The president of the United States nominates all federal judges, including Supreme Court justices, and the Senate confirms them. The Constitution does not stipulate the qualifications for these justices, only that they d... More »

As of 2014, there are nine United States Supreme Court judges. The number of justices that sit on the Supreme Court is set by Congress and ranges from five to 10. More »

The nine Justices of the United States Supreme Court, as of January 2015, are John Roberts, Antonin Scalia, Anthony M. Kennedy, Clarence Thomas, Ruth Bader Ginsburg, Stephen G. Breyer, Samuel Anthony Alito, Jr., Sonia So... More »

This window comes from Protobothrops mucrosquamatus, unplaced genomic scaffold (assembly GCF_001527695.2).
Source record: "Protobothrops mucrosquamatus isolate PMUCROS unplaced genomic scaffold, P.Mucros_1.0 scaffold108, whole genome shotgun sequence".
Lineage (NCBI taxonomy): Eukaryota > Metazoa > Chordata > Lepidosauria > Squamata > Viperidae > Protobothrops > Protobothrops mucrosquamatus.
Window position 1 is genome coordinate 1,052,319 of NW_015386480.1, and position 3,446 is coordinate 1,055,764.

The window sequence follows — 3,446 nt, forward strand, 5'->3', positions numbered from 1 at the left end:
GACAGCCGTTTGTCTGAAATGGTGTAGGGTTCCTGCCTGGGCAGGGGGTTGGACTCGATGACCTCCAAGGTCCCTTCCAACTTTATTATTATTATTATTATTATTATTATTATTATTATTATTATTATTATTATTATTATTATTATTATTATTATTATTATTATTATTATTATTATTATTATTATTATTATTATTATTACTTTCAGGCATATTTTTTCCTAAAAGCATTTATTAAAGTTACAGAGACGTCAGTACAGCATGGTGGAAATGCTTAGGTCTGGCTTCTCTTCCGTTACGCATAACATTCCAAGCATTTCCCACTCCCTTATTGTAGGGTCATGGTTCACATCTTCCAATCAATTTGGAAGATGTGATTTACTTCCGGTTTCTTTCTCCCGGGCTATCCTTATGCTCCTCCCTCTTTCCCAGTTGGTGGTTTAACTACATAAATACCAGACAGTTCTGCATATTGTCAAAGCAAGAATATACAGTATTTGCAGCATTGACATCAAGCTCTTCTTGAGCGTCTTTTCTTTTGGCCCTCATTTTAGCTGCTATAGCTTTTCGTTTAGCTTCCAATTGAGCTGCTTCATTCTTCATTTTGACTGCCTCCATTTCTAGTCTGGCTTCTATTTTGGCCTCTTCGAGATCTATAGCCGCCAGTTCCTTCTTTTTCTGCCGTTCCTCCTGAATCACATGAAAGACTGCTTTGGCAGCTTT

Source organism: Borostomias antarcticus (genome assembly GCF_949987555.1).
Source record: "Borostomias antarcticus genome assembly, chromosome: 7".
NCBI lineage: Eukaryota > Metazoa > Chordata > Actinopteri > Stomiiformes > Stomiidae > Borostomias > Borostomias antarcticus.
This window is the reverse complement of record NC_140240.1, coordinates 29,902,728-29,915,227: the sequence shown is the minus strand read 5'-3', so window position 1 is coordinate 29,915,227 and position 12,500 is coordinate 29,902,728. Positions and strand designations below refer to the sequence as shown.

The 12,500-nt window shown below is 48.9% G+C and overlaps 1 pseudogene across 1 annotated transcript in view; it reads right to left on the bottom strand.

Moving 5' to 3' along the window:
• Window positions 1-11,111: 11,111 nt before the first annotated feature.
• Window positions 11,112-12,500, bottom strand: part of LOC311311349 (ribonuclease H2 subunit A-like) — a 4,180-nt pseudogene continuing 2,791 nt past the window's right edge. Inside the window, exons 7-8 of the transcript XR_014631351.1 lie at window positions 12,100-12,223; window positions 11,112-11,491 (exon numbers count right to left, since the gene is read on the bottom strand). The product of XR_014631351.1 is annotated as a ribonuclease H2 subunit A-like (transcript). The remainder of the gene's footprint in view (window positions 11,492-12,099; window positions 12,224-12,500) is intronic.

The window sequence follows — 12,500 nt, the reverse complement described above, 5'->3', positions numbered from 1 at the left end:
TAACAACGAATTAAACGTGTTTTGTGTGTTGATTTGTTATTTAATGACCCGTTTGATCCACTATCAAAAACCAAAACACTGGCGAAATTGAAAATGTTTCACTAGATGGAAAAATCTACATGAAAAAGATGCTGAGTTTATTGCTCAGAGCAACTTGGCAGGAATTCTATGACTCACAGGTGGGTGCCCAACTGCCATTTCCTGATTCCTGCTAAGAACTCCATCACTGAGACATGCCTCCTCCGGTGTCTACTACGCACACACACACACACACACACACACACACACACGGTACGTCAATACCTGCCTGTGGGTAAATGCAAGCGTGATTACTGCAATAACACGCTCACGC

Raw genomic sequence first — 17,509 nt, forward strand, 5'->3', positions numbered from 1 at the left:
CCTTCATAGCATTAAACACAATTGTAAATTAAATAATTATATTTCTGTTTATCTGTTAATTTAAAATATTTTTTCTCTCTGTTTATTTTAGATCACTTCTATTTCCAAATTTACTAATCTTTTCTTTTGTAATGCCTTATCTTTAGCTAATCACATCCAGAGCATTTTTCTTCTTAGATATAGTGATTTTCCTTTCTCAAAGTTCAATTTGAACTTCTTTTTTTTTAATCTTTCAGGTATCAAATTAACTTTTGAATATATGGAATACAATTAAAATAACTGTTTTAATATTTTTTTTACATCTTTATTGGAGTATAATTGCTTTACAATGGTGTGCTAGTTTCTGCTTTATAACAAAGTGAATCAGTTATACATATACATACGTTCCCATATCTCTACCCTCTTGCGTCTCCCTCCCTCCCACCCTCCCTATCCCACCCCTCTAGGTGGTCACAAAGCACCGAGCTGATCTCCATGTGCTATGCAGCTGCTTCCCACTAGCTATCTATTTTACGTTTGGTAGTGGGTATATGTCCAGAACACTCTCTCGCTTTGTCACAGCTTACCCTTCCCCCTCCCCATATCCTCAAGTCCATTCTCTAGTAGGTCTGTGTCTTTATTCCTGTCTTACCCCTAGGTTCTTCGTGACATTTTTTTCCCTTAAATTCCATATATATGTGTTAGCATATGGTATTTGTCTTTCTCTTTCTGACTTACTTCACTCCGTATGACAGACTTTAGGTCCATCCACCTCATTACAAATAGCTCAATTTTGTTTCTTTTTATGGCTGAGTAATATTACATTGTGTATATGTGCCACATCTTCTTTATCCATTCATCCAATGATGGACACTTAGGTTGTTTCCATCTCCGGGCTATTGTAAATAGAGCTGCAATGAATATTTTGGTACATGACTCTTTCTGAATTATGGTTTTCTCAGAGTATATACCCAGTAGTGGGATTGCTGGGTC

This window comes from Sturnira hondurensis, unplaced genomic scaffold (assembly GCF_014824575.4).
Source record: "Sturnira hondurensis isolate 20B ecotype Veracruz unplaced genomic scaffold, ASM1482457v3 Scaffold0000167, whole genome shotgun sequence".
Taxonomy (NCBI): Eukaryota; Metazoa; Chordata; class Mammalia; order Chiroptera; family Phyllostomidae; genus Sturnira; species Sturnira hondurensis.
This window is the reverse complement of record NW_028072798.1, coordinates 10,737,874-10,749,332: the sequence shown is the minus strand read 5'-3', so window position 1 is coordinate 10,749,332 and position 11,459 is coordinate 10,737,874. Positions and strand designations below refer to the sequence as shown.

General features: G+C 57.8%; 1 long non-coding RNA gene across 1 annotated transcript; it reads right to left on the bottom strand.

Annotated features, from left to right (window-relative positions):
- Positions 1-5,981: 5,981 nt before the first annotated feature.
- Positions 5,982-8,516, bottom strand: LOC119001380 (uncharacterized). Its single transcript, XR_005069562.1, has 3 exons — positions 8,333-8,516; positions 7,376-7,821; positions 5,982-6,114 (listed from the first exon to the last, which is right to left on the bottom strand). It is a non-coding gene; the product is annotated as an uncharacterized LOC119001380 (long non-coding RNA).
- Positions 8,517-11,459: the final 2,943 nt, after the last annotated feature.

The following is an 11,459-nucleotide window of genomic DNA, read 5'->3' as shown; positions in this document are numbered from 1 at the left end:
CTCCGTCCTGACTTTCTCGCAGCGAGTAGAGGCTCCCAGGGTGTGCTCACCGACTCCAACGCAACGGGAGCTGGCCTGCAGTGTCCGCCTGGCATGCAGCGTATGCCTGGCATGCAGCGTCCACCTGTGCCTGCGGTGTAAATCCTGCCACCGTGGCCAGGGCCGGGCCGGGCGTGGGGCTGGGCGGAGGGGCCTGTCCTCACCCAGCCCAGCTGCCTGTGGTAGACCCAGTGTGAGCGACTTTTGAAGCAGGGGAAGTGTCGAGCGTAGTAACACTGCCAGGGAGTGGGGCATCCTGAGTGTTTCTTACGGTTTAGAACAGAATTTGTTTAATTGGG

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The president of the United States has the power to nominate justices of the Supreme Court with the advice and consent of the Senate, in accordance with Article II, section 2 of the Constitution of the United States. Alt... More »

The United States Constitution does not specify any qualifications for Supreme Court justices, and no special requirements exist concerning age, education, profession, experience or citizenship. Justices do not need to h... More »

Supreme Court justices are determined by the Executive and Legislative branches of government. They are nominated by the President, and they must be confirmed by a simple majority of the U.S. Senate. More »

The judicial powers of the president of the United States are the power to pardon and grant reprieves, the power to appoint federal judges and the power to appoint justices to the Supreme Court. The power to appoint judg... More » History Modern History US History